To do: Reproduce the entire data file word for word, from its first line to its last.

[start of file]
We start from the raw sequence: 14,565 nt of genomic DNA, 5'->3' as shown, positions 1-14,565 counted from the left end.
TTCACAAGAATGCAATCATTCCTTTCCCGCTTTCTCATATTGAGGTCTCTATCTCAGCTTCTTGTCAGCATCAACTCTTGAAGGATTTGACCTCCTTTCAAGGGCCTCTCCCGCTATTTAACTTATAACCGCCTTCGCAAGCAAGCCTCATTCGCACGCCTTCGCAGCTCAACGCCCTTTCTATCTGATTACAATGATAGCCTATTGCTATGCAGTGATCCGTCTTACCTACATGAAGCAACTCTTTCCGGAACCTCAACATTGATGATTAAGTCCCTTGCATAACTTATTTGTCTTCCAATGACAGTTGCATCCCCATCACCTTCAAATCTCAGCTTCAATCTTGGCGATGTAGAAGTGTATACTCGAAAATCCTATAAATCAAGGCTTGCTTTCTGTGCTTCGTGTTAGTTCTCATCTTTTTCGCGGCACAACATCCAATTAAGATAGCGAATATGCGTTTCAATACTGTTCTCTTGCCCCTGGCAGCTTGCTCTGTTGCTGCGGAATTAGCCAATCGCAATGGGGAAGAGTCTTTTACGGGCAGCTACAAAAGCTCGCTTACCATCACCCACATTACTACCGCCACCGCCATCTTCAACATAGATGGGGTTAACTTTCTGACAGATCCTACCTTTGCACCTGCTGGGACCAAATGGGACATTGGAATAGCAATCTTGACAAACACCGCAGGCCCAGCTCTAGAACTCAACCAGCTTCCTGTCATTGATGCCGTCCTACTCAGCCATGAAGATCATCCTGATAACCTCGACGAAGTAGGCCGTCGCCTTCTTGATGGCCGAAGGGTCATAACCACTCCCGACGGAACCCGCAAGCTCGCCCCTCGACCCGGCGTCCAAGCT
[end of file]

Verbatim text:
We start from the raw sequence: 14,565 nt of genomic DNA, 5'->3' as shown, positions 1-14,565 counted from the left end.
TTCACAAGAATGCAATCATTCCTTTCCCGCTTTCTCATATTGAGGTCTCTATCTCAGCTTCTTGTCAGCATCAACTCTTGAAGGATTTGACCTCCTTTCAAGGGCCTCTCCCGCTATTTAACTTATAACCGCCTTCGCAAGCAAGCCTCATTCGCACGCCTTCGCAGCTCAACGCCCTTTCTATCTGATTACAATGATAGCCTATTGCTATGCAGTGATCCGTCTTACCTACATGAAGCAACTCTTTCCGGAACCTCAACATTGATGATTAAGTCCCTTGCATAACTTATTTGTCTTCCAATGACAGTTGCATCCCCATCACCTTCAAATCTCAGCTTCAATCTTGGCGATGTAGAAGTGTATACTCGAAAATCCTATAAATCAAGGCTTGCTTTCTGTGCTTCGTGTTAGTTCTCATCTTTTTCGCGGCACAACATCCAATTAAGATAGCGAATATGCGTTTCAATACTGTTCTCTTGCCCCTGGCAGCTTGCTCTGTTGCTGCGGAATTAGCCAATCGCAATGGGGAAGAGTCTTTTACGGGCAGCTACAAAAGCTCGCTTACCATCACCCACATTACTACCGCCACCGCCATCTTCAACATAGATGGGGTTAACTTTCTGACAGATCCTACCTTTGCACCTGCTGGGACCAAATGGGACATTGGAATAGCAATCTTGACAAACACCGCAGGCCCAGCTCTAGAACTCAACCAGCTTCCTGTCATTGATGCCGTCCTACTCAGCCATGAAGATCATCCTGATAACCTCGACGAAGTAGGCCGTCGCCTTCTTGATGGCCGAAGGGTCATAACCACTCCCGACGGAACCCGCAAGCTCGCCCCTCGACCCGGCGTCCAAGCT